Clinton campaign manager Robby Mook said Monday the campaign is assisting Koster and Kander even though it acknowledges that Republican Donald Trump is expected to carry the state. The money is to be spent on radio ads, fliers and digital advertising.

Missouri Secretary of State Jason Kander at state Democrats' annual Truman Dinner. Campaign aide Chris Hayden is to his right.
File photo by Carolina Hidalgo | St. Louis Public Radio

In the humble opinions of national pundits that monitor congressional races, Jason Kander pretty much came out nowhere to get on their national radar.

The Washington Post, Roll Call and Larry Sabato’s Crystal Ball recently declared that Missouri’s U.S. Senate race was a “toss-up.” And these prognosticators, in general, are very surprised that Kander made the race close. For instance: When Roll Call ranked Kander as the best Senate challenger of the 2016 cycle, the publication called the development “remarkable” for a race “that most analysts considered a second-tier contest when the summer began.”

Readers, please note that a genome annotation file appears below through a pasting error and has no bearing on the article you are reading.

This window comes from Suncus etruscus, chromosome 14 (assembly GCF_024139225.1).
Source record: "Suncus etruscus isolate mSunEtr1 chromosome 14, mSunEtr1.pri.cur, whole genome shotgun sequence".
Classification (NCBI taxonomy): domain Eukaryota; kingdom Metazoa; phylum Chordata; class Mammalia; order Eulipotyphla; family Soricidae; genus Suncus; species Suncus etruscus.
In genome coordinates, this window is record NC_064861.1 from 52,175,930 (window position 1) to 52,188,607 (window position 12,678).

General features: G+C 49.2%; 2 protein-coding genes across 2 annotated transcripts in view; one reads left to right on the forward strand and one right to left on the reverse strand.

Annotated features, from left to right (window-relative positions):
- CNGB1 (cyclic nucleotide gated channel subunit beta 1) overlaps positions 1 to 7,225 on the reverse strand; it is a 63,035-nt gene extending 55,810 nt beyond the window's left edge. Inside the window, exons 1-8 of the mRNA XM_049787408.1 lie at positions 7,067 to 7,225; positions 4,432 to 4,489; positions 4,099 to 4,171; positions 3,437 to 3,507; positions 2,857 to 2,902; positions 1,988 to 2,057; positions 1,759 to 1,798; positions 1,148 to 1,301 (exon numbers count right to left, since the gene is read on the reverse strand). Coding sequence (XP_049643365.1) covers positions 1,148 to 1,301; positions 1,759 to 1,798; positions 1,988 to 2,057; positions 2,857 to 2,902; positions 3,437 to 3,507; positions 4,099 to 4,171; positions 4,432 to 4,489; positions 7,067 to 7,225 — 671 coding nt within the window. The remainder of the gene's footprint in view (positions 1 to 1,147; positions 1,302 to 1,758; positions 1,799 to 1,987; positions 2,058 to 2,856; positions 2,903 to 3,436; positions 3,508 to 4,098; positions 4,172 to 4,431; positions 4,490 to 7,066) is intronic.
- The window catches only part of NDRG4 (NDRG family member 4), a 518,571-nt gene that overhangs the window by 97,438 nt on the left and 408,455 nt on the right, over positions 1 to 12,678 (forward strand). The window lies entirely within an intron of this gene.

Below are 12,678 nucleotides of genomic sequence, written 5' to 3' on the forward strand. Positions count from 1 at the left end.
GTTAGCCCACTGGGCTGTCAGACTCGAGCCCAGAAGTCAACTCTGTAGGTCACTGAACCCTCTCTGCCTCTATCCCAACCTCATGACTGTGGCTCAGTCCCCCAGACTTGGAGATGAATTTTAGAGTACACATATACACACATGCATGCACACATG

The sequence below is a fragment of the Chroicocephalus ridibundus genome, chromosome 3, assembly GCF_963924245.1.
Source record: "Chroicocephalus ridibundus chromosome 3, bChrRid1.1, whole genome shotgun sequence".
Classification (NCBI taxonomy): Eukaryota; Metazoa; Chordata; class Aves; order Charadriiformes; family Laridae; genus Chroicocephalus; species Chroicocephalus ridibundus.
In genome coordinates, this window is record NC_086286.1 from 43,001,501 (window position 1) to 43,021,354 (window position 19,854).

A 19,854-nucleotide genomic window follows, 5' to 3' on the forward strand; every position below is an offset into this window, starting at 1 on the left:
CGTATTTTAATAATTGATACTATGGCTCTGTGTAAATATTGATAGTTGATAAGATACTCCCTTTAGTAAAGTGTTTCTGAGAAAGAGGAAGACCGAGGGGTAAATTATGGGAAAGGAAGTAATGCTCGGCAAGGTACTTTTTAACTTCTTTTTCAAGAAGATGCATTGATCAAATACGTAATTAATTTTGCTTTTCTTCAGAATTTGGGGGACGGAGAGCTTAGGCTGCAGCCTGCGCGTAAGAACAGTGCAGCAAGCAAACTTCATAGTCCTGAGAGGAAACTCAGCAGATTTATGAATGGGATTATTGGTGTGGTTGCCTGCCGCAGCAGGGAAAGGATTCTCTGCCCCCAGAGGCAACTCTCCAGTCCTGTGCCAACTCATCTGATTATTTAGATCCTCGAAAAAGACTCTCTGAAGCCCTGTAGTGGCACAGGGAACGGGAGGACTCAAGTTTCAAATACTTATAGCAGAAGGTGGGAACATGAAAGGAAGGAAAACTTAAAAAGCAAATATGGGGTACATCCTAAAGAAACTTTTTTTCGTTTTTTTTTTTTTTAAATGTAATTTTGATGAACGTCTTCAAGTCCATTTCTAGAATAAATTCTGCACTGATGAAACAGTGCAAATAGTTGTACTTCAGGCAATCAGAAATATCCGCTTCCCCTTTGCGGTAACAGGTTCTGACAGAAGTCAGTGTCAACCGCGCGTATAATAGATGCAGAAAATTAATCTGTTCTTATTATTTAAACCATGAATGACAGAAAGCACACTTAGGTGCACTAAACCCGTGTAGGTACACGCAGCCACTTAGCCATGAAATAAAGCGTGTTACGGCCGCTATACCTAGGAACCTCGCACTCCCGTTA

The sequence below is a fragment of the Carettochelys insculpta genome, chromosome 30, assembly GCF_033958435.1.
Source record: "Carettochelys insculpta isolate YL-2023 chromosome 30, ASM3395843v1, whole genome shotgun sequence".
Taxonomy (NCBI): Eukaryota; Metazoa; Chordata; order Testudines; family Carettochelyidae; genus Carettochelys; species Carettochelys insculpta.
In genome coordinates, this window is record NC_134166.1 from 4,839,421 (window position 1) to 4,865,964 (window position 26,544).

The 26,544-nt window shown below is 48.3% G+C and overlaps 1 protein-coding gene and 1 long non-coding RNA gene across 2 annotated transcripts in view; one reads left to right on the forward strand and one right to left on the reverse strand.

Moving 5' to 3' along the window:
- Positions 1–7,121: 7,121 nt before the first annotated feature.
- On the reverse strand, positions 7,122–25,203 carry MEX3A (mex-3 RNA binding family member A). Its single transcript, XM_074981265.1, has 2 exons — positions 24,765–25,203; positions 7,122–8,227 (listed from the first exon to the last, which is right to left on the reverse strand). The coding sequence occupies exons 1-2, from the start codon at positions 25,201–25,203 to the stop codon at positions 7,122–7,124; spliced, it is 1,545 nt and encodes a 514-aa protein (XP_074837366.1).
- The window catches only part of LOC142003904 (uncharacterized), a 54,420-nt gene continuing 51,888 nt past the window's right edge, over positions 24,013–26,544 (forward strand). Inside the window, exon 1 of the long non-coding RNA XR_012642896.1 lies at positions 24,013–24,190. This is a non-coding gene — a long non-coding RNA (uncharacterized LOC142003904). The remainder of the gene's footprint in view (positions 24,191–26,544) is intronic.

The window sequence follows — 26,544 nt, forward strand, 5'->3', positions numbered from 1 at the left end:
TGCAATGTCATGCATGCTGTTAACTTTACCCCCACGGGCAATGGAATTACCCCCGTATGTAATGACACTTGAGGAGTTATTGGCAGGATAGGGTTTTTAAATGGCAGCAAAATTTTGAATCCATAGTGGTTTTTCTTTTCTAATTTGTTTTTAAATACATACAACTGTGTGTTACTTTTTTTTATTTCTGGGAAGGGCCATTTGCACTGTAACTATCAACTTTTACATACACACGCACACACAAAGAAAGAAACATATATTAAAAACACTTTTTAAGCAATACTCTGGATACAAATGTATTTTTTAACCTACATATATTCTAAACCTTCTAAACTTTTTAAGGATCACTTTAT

The Missouri Capitol building.
Carolina Hidalgo | St. Louis Public Radio

For roughly a decade, the Democratic gubernatorial nominee was a firm opponent of campaign donation limits. When he voted to get rid of contribution curbs as a Republican state senator in 2006 and a Democratic state senator in 2008, he believed that an unlimited system would give Missourians a better sense of where money came from and where it was going.

But  Chris Koster abandoned his long-standing opposition to donation limits earlier this year and threw his support behind a proposed constitutional amendment that limits contributions to $2,600 for state-based offices. He says that the current system where million-dollar donations are relatively commonplace is completely out of control.